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Sonakshi Sinha Image Credit: Clint Egbert/Gulf News

Bollywood actress Sonakshi Sinha, who tasted failure when her highly-anticipated period drama ‘Kalank’ got rejected by the audience, is taking the career setback with a generous pinch of pragmatism. She’s disappointed with the outcome of her April release, but she’s not going to let it break her spirit.

“If you are a part of a film and it doesn’t do well then of course everybody who is involved feels a bit disappointed. You can never tell what the audiences are looking for or how they have evolved or changed. Sometimes, when you are so close to the project, you can’t tell what their perspective is going to be,” said Sinha in an interview with Gulf News tabloid! in Dubai. Sinha was in Dubai on Tuesday to meet the winners of contest conducted by telecommunications company du.

According to reports, ‘Kalank’ -- made on a whopping budget of Rs1.5 billion (Dh78.86 million) -- had a brilliant opening weekend with a collection of R620 million, but as the days went by the collections didn't gain momentum and managed to collect only half the production costs.

In the dazzling, bedecked ‘Kalank’, Sinha played a devoted-but-ailing wife who arranges a marriage for her hunky husband, played by Aditya Roy Kapoor, by choosing him a beautiful bride (Alia Bhatt).

As far as scenarios go, it was a ludicrous one that required the viewers to suspend belief at such goodness on display.

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Aditya Roy Kapur and Sonakshi Sinha in ‘Kalank’ Image Credit: Supplied

“I kept joking with Adi [her on-screen husband in ‘Kalank’] that had this been real life then I would have hung you upside down and been like you can’t marry anyone.”

So do you think such bizarre, surreal scenarios shown in lavish Bollywood films is the reason behind such films or musicals failing?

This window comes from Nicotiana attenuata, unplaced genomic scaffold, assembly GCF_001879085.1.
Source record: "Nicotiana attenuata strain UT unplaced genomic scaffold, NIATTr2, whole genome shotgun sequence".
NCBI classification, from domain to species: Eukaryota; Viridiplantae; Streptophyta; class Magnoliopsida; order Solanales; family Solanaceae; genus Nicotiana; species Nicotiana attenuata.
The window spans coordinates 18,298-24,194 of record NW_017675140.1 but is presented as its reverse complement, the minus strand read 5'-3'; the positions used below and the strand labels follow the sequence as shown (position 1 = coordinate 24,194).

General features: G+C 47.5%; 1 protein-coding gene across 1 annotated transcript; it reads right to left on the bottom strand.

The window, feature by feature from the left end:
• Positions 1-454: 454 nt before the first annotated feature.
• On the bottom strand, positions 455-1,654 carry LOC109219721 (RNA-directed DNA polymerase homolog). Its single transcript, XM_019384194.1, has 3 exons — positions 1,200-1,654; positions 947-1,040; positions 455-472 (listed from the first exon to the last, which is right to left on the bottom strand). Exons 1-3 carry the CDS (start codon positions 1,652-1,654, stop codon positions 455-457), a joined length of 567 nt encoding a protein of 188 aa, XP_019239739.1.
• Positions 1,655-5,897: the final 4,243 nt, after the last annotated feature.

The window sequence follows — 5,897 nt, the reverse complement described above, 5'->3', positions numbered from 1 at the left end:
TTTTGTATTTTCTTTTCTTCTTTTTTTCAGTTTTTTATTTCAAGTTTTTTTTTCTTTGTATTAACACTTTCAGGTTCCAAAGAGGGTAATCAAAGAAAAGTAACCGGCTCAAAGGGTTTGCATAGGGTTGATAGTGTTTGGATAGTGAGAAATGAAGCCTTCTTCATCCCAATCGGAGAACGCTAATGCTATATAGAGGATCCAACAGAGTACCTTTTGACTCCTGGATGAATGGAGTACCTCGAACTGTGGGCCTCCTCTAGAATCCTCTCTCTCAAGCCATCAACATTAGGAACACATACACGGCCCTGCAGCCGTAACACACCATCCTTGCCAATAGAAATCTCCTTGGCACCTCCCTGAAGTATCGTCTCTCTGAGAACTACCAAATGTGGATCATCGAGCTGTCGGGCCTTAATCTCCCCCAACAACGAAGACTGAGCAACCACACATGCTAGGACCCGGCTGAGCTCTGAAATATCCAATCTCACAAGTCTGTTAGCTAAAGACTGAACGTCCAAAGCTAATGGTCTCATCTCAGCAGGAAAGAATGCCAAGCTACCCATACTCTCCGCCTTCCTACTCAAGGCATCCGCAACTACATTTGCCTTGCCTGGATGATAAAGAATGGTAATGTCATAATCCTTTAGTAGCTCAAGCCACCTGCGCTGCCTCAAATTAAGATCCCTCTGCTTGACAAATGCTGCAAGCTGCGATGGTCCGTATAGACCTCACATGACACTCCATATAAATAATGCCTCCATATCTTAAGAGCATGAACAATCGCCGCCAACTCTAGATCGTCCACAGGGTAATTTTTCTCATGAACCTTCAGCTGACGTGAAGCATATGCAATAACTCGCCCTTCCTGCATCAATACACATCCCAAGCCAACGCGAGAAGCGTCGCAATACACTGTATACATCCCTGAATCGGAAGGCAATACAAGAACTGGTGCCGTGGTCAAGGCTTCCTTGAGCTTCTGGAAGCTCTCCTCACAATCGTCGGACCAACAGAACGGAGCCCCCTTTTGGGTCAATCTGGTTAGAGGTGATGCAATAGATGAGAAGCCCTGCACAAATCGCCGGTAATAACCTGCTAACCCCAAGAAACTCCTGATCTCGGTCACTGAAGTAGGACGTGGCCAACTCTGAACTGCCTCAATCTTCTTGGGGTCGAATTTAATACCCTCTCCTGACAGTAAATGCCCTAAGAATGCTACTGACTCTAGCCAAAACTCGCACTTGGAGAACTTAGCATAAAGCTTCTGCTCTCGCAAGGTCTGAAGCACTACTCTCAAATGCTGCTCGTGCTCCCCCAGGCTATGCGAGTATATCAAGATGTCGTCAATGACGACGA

“You have to ask the writers that… But isn’t that been what story telling has always been about? You can’t always have characters who are ideal or what you want them to be. This is entertainment and these are the world of movies. We have the freedom to write about any characters. If we can write about murderers, then we can write about anything,” said Sinha.

In the last few months, big-ticket Bollywood films with A-listers have been rejected brutally by discerning Bollywood movie lovers. But Sinha isn’t letting ‘Kalank’’s’ failure dampen her spirits. She has already moved on and is currently filming for Dabangg 3 with Salman Khan. Directed by Prabhu Deva, the hit Dabangg series which showed Khan play a cheeky cop and Sinha his spirited wife Rajjo remains one of their biggest blockbusters.

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Sinha and Salman Khan in the ‘Dabangg’ franchise. Image Credit: Supplied

“‘Dabangg 3’ is like going back to home base for me. I feel life has come full circle now. I started off my career with Dabangg 1 and we are now on our third instalment. It’s a first for any actress to be in all their franchises. I am so proud of the fact that I am still a part of ‘Dabangg’.”

Sinha has also asked its makers to give her another iconic, slightly problematic, dialogue such as the one in the original — “thappad se darn ahi lagta saab, pyaar se dar lagta hai” [I am not scared of being slapped sir, but I am scared of love”] that has spawned myriad GIFS and jokes.

“I keep telling the writers of ‘Dabangg’ that it’s time for another iconic one,” said Sinha with a laugh.

Just like how she takes failures on her chin, she is equally pragmatic about the harsh trolls and an army of haters that come her way. The popular actress has often been body shamed and her shrinking frame has evoked polarising comments on her appearance.

“They are quite a few out there. I see them but I choose to ignore them. I don’t think that they [haters] deserve any kind of attention or time of my day or my energy. The only reason why they hate on you is that they can’t be you. That’s what I tell myself.”

Did you know?

Sonakshi Sinha loves playing scrabble on her phone and her phone is her natural extension these days.

“I am not proud of it, but I am pretty obsessed with my phone. I think our lives are on our phones right now. I can’t even remember the last time I have used my laptop, because you can do everything on the phone. We have become so dependent on it.”